My oldest rode her bike ahead and kept circling back. My youngest started by trying to run to keep up with her sister, but asthma wheeziness started creeping in due to a combination of spring pollen and over exertion, I guess. Instead she just walked with me….and learned.
As all kindergarteners do, we learned more about the seasons. We noticed that fall isn’t the only season to have pretty varying colors of leaves on trees. She noticed the varying shades of green on the spring leaves, as well as some pinks and yellows.
Oh, the birds! They were out in full force this beautiful spring morning causing us to enjoy some impromptu nature studies. First we heard them. We just listened to their singing. We heard one that was probably the baby and then what we assumed was it’s mother answering back. My daughter shared her thoughts that the baby was asking for breakfast and the mother was telling it she’d be right back with a worm. Then we noticed the different sounds of bird songs coming from different trees. A little farther on our walk we noticed a bright red cardinal, along with two female cardinals. As it’s always surprising for young children to learn, I told her that the prettiest cardinal is the male and the others are female. As we watched them flit and fly from branch to branch playing with each other she decided that maybe the two females were actually bickering and fighting over the handsome male cardinal. (It seems thoughts of romance starts young these days. And, no, we don’t spend our afternoon watching soap operas.)
We learned about math as we counted how long it would take her sister to get from the end of the cul-de-sac to the other end on her bike. It took 6o seconds, which we reviewed equals one minute. We continued discussing it would probably take an hour if she did it 60 times, because an hour equals 60 minutes. How many could she do in 15 minutes? About 15, of course. She didn’t realize we were having a mini math lesson.
I didn’t realize either, as we were walking and talking, all the things we were learning while putting off school work for a walk in the neighborhood. It was as we returned home and entered the driveway that it hit me what a productive morning walk we had had. She asked to stay out a little longer to play with bubbles and I obliged. Who knows what else she might discover and learn on her own while she stays outside just a little longer!
Today I was a little surprised of what we learned as we followed up on an experiment which was in our chemistry reading yesterday. We didn’t do it yesterday because we didn’t, and usually don’t, have soda (aka “pop” to my Pennsylvania friends) in the house. We hot glued 8 Mentos together and dropped them in the 2 liter bottle of diet coke. You can see the results in the video below.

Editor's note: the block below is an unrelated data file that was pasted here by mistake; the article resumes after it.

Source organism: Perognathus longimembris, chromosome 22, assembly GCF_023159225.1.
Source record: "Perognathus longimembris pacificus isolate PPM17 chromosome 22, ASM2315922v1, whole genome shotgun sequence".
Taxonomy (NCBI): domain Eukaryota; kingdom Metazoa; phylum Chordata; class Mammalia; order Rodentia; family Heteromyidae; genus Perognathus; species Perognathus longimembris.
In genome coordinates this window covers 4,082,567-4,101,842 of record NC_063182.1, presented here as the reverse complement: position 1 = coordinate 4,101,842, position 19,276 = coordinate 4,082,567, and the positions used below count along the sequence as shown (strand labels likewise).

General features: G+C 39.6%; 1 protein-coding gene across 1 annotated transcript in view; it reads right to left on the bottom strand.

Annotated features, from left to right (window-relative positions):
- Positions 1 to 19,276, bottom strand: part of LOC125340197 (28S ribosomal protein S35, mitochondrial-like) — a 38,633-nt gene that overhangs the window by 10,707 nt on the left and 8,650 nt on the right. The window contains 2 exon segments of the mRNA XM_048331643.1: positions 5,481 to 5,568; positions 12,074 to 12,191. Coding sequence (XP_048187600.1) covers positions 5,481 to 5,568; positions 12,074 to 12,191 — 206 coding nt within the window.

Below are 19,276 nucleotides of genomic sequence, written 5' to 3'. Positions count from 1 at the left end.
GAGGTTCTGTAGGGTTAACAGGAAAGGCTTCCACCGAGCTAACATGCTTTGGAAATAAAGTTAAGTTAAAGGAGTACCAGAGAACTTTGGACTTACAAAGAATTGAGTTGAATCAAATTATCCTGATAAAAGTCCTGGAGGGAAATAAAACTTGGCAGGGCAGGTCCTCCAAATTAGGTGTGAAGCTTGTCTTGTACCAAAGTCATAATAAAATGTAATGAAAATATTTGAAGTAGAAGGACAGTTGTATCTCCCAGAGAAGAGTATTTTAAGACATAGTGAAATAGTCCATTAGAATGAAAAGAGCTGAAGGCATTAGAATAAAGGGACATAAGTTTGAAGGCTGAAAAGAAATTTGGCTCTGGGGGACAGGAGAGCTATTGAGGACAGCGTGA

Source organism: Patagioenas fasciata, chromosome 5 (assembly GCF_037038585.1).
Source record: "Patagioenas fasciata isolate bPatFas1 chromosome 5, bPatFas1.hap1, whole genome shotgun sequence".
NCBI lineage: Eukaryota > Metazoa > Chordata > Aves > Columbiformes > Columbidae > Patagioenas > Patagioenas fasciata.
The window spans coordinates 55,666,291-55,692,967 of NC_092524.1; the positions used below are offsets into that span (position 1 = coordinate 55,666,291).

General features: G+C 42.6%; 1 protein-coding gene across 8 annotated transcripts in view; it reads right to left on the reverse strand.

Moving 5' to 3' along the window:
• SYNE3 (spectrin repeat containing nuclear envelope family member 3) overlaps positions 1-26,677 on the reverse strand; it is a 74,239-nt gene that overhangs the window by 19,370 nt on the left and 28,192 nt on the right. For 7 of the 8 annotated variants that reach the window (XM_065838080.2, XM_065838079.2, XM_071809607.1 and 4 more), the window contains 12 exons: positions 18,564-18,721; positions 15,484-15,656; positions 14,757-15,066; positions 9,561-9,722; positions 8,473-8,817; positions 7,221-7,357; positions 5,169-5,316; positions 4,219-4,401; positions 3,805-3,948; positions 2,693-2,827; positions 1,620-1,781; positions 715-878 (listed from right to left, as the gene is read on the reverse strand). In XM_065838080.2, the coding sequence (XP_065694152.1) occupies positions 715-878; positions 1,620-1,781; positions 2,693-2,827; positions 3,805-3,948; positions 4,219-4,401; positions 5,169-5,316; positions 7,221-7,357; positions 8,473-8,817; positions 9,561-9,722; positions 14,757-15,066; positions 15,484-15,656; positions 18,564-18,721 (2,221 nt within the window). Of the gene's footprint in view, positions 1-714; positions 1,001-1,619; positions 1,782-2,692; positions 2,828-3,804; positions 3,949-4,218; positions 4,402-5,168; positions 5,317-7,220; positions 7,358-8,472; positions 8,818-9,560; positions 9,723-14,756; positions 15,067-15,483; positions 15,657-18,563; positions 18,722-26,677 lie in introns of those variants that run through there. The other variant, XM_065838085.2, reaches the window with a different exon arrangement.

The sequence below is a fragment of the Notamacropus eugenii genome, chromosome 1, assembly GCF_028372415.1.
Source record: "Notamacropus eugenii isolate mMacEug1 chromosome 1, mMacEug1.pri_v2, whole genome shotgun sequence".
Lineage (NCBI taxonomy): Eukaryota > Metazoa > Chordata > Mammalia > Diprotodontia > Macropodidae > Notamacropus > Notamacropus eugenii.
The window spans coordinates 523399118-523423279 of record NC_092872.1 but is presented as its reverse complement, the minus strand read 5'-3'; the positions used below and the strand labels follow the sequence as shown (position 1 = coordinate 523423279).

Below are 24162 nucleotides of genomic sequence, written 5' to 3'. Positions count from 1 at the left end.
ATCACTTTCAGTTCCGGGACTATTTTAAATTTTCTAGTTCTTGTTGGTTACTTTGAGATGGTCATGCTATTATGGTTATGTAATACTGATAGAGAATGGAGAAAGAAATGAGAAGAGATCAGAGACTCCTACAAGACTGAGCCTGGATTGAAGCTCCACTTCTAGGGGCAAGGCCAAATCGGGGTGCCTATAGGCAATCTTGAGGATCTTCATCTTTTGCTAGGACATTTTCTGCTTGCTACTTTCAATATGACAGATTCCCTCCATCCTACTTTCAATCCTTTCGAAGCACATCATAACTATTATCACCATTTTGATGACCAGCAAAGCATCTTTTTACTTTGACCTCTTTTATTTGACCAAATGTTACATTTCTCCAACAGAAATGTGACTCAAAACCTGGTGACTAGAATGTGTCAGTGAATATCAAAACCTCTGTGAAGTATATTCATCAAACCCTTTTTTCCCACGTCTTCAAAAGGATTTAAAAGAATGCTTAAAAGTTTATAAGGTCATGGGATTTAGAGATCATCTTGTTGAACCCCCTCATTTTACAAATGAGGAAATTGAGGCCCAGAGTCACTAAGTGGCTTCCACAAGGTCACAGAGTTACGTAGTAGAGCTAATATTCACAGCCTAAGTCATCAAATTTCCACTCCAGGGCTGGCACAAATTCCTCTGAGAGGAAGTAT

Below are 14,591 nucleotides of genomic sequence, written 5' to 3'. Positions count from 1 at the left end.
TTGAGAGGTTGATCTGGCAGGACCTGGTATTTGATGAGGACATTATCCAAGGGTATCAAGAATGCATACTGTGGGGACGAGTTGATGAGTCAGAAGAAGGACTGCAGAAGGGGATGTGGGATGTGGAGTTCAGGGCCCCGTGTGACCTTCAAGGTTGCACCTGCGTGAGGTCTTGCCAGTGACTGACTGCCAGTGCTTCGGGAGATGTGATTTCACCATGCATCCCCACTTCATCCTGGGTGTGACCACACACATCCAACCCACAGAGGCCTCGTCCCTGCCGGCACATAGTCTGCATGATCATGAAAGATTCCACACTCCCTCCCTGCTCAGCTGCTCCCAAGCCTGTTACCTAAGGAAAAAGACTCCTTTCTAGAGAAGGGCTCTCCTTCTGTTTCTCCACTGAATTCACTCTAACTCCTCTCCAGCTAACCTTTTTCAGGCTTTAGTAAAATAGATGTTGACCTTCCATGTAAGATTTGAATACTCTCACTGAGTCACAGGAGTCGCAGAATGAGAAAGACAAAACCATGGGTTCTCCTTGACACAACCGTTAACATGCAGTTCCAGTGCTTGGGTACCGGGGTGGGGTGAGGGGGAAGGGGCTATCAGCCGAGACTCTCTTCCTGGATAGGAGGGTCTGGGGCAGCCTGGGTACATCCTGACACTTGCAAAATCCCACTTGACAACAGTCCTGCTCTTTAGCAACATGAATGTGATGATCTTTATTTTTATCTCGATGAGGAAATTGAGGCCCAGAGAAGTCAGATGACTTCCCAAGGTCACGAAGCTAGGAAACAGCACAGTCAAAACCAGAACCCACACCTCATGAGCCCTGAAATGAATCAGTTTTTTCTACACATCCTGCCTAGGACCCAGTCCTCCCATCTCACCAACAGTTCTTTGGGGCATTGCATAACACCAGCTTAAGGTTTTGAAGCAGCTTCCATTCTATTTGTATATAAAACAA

We briefly reviewed the topics of chemical reactions and physical reactions. (Yes, it is a Saturday, and no, they didn’t mind at all.) It also turned into a realization of why we as a family do not drink soda, and are trying to minimize candy. What happens inside of your body when you consume these things together?!? We take a classical approach to education, so it shouldn’t have surprised us that the subjects of health and chemistry blended together. I guess it was unexpected because I hadn’t thought of a healthy habit tie-in earlier and it wasn’t planned. So, what unexpected lessons did you learn this weekend?
(Please know I am not preaching to or judging those of you who drink soda. It is just our preference for our family. I’m just sharing how much learning is done out of school time and how we have to be open to straying from the focus topic from time to time. You would likely disagree with our Hershey Kiss intake.😉 )
I catch myself doing it from time to time; you know, trying to make a holiday or other special day perfect. I’m certainly not a perfectionist, but for some reason these ideals creep into my mind around holidays like Christmas or Easter and when I am hosting birthday parties for my children. I find myself getting so caught up in these ideals that it causes me stress which results in my own unhappiness and grumpiness, and worse yet, it steals the happiness from the people whom I am trying to bring joy. It’s a vicious cycle.